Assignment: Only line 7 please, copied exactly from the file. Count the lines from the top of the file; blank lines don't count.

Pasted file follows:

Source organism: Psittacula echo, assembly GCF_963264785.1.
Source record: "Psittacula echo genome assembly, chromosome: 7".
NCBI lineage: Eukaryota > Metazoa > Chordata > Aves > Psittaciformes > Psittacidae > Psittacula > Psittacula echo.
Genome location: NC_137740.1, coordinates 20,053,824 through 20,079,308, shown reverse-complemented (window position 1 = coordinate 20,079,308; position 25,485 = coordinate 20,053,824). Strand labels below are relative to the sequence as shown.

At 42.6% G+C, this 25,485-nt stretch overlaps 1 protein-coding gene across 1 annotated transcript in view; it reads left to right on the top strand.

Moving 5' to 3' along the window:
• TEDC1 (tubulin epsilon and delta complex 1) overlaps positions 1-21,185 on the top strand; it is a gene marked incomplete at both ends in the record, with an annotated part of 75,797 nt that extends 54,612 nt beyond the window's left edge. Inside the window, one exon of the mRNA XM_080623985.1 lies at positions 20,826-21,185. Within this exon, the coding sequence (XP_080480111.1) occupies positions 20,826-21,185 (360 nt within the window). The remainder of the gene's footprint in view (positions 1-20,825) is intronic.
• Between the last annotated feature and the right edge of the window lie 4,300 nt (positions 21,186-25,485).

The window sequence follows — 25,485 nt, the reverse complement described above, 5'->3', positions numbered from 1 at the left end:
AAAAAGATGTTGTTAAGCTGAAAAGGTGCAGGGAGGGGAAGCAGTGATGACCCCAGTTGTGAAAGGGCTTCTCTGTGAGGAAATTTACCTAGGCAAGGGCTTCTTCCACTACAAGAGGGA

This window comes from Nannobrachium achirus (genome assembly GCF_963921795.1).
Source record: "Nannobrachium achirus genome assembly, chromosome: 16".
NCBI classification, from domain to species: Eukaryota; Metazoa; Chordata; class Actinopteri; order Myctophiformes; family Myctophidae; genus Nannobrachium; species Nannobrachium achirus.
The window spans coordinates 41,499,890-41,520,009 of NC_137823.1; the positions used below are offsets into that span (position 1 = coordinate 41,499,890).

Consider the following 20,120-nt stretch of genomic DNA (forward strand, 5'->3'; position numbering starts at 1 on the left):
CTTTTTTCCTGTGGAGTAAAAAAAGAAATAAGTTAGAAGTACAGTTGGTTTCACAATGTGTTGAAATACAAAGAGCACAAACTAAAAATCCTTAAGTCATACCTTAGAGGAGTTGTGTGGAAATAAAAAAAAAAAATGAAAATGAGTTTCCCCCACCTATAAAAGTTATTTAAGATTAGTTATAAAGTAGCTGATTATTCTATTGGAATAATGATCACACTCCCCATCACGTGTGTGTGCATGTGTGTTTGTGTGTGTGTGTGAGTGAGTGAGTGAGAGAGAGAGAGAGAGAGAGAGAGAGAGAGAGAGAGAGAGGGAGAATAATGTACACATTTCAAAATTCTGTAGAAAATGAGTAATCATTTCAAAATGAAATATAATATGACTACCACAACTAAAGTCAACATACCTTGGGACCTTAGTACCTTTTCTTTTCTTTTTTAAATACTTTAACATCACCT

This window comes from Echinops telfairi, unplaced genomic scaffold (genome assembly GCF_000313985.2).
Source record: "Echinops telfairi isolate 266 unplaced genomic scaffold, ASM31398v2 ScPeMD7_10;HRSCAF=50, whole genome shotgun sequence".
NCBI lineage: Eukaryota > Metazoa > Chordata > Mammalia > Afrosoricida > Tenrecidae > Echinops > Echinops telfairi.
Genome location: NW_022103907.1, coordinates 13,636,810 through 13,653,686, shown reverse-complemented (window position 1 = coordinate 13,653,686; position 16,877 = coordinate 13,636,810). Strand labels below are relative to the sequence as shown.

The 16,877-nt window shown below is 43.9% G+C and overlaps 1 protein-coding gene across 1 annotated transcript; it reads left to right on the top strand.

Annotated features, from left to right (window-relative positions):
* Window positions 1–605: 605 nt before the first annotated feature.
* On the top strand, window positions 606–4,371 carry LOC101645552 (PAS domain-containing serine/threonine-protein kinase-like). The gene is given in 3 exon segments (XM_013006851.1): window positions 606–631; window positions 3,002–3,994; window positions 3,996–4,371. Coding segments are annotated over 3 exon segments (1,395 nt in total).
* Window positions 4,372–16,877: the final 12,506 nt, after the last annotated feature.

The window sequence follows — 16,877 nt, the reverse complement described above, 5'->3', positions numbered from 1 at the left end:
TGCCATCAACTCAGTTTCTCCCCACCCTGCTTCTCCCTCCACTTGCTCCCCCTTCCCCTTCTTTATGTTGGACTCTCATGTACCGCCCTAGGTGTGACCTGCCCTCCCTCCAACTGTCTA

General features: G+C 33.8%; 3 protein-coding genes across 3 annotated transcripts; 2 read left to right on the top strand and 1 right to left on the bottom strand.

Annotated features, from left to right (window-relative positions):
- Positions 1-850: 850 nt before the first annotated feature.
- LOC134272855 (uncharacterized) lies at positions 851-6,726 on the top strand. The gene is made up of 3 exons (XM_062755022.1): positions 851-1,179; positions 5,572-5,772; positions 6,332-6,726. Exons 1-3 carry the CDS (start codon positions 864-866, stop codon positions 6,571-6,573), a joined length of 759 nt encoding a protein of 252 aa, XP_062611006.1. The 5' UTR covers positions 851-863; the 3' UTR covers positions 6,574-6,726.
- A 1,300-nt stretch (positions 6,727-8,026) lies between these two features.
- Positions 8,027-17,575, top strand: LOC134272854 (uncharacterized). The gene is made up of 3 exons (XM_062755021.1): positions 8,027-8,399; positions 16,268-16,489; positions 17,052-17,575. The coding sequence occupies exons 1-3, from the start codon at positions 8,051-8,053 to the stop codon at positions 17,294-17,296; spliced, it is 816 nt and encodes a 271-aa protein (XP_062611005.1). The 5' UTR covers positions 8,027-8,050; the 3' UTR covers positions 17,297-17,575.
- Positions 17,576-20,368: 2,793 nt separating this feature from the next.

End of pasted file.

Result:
• TEDC1 (tubulin epsilon and delta complex 1) overlaps positions 1-21,185 on the top strand; it is a gene marked incomplete at both ends in the record, with an annotated part of 75,797 nt that extends 54,612 nt beyond the window's left edge. Inside the window, one exon of the mRNA XM_080623985.1 lies at positions 20,826-21,185. Within this exon, the coding sequence (XP_080480111.1) occupies positions 20,826-21,185 (360 nt within the window). The remainder of the gene's footprint in view (positions 1-20,825) is intronic.